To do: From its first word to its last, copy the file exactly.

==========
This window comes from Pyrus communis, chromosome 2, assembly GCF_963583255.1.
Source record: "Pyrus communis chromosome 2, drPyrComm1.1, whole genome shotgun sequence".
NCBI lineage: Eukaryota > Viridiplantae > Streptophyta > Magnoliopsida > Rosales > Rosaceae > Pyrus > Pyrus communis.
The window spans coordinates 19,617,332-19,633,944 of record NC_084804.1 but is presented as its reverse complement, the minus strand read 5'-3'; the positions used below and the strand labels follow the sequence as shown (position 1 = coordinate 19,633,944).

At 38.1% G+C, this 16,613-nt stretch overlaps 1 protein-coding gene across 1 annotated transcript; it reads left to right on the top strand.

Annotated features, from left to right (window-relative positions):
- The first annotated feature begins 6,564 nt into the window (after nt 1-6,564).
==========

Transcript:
This window comes from Pyrus communis, chromosome 2, assembly GCF_963583255.1.
Source record: "Pyrus communis chromosome 2, drPyrComm1.1, whole genome shotgun sequence".
NCBI lineage: Eukaryota > Viridiplantae > Streptophyta > Magnoliopsida > Rosales > Rosaceae > Pyrus > Pyrus communis.
The window spans coordinates 19,617,332-19,633,944 of record NC_084804.1 but is presented as its reverse complement, the minus strand read 5'-3'; the positions used below and the strand labels follow the sequence as shown (position 1 = coordinate 19,633,944).

At 38.1% G+C, this 16,613-nt stretch overlaps 1 protein-coding gene across 1 annotated transcript; it reads left to right on the top strand.

Annotated features, from left to right (window-relative positions):
- The first annotated feature begins 6,564 nt into the window (after nt 1-6,564).